Saturday, November 11, 2017

Remembering Bert Christman

Today being Remembrance Day, as a comic book scholar the most appropriate person to think of must be Bert Christman. Many comic book creators entered the military during World War 2, some even saw combat - but Christman is the only one I know of who lost his life.

Christman's career in comics was a brief one as the medium was only in its infancy when he left it. In 1936 he created a feature titled "The Spinner" in which a police detective would relate unusual cases from his career to listeners. The Spinner spun about into various magazines under the Centaur imprint and others.

The big development for Christman's career in 1936 came when the famous photorealist artist Noel Sickles left his newspaper strip Scorchy Smith, an adventure series featuring the titular maverick pilot Scorchy. Christman replaced Sickles.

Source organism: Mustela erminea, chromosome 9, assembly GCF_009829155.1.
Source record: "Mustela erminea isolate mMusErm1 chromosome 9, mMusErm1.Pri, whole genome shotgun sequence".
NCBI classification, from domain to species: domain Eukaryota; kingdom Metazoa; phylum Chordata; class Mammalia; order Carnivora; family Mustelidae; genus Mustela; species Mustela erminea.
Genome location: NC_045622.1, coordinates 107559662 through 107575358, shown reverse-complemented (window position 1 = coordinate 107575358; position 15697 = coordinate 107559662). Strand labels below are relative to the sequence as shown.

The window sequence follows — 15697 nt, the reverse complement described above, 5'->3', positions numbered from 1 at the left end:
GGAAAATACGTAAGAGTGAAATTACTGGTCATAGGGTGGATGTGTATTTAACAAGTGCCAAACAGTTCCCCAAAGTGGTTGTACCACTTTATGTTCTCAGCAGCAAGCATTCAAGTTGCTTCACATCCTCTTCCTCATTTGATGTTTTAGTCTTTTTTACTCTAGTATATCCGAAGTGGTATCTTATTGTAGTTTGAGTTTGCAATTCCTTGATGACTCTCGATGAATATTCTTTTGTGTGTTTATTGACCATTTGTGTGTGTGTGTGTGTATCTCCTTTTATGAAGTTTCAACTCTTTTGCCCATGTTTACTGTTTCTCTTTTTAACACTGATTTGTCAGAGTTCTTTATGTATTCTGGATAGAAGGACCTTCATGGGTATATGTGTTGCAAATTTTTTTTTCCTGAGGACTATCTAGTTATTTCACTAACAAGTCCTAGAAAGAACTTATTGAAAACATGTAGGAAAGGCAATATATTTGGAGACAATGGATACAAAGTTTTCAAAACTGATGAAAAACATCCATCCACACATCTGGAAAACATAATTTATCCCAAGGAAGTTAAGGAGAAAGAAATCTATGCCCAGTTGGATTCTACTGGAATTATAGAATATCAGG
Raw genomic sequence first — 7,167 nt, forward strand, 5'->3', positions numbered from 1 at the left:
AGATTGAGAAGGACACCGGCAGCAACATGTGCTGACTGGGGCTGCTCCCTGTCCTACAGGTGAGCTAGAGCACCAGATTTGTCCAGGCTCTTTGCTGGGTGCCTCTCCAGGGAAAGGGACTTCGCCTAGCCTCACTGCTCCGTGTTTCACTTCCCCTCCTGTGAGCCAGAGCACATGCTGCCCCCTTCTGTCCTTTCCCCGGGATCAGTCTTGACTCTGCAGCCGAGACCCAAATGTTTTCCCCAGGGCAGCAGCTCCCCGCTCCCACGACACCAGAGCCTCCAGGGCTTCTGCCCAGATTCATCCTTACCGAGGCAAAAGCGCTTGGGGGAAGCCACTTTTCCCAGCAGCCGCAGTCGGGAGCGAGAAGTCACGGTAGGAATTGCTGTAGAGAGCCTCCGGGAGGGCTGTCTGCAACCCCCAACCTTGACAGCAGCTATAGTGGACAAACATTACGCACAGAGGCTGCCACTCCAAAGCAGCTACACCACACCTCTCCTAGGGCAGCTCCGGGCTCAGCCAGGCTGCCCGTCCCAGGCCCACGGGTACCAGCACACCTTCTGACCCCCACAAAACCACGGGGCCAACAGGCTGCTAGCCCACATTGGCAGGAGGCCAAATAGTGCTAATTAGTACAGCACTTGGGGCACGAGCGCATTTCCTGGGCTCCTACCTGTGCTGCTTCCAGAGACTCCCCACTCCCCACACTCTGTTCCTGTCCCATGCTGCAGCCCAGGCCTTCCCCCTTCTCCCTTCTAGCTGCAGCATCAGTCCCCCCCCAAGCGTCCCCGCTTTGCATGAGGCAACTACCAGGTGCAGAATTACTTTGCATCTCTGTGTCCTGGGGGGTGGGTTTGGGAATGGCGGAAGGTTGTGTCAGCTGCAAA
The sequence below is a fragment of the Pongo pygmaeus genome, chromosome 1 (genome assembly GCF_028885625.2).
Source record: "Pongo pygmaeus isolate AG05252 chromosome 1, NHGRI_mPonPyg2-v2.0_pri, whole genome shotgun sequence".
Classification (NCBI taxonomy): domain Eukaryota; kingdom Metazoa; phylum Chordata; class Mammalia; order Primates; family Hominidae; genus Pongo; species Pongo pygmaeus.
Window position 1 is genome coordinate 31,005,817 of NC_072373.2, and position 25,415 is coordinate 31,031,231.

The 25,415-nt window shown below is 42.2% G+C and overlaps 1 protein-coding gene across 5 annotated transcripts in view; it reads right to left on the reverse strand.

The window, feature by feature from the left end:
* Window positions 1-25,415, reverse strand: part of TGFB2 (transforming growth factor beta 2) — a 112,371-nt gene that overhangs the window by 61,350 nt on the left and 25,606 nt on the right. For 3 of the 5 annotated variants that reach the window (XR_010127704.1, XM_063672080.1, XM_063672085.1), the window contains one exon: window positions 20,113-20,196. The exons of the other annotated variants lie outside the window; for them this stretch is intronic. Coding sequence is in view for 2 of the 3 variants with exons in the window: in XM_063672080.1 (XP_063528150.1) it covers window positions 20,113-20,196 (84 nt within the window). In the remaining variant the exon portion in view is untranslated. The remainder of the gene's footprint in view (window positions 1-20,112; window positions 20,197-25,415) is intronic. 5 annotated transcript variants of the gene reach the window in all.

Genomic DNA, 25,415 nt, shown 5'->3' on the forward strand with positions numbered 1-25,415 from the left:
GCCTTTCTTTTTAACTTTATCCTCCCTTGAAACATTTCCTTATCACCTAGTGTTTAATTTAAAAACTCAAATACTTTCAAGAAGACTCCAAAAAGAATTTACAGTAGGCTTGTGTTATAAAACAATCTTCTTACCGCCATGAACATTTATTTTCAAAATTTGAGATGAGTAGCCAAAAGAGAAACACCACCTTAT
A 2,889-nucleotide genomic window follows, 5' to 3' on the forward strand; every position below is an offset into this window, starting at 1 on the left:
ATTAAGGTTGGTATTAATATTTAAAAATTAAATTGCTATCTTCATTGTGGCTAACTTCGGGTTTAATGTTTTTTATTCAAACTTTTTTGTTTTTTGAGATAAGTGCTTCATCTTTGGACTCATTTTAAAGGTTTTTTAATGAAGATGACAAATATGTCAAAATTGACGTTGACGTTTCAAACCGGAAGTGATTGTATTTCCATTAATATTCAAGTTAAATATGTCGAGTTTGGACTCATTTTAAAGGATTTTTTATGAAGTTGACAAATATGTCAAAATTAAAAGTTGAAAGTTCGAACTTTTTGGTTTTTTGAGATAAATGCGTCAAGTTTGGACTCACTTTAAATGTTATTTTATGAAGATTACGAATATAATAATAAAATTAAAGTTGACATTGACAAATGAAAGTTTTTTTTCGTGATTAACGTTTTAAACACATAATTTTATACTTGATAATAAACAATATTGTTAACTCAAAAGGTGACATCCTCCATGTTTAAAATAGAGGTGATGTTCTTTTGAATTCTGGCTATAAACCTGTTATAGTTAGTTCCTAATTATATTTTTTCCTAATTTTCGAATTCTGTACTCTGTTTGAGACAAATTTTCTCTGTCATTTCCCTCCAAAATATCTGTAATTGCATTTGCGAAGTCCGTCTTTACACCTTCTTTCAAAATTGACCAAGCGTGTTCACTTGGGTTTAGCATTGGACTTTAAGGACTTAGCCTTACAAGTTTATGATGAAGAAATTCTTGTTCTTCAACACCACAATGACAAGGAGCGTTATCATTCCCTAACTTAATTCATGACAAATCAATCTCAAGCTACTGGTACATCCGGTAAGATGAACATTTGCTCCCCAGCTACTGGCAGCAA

While still creating Scorchy, in 1938 Christman created an adventure hero of his own for DC Comics: The Sandman, a figure garbed in a gas mask who would put his enemies to sleep by use of a gas gun. It proved to be a popular enough feature during the war and the character would become a permanent part of the developing DC Universe through his membership in the Justice Society of America, but Christman would never know Sandman was his artistic legacy; in 1938 he left Scorchy Smith & Sandman behind and joined the US Navy's American Volunteer Group. Like Scorchy, he became a pilot, serving in the group known as "The Flying Tigers."

On January 23, 1942, Christman's squadron went into battle over Rangoon, Burma against a much-larger attack group of Japanese fighter planes. During the combat, Christman's plane was hit in its engine. It wasn't the first time Christman had lost a plane to combat and been forced to bail out. Once again, Christman bailed out and opened his parachute, but a Japanese pilot strafed him mid-air; one of the bullets went through his neck and killed him before he reached the ground.

Here's to you, Mr. Christman.

No comments: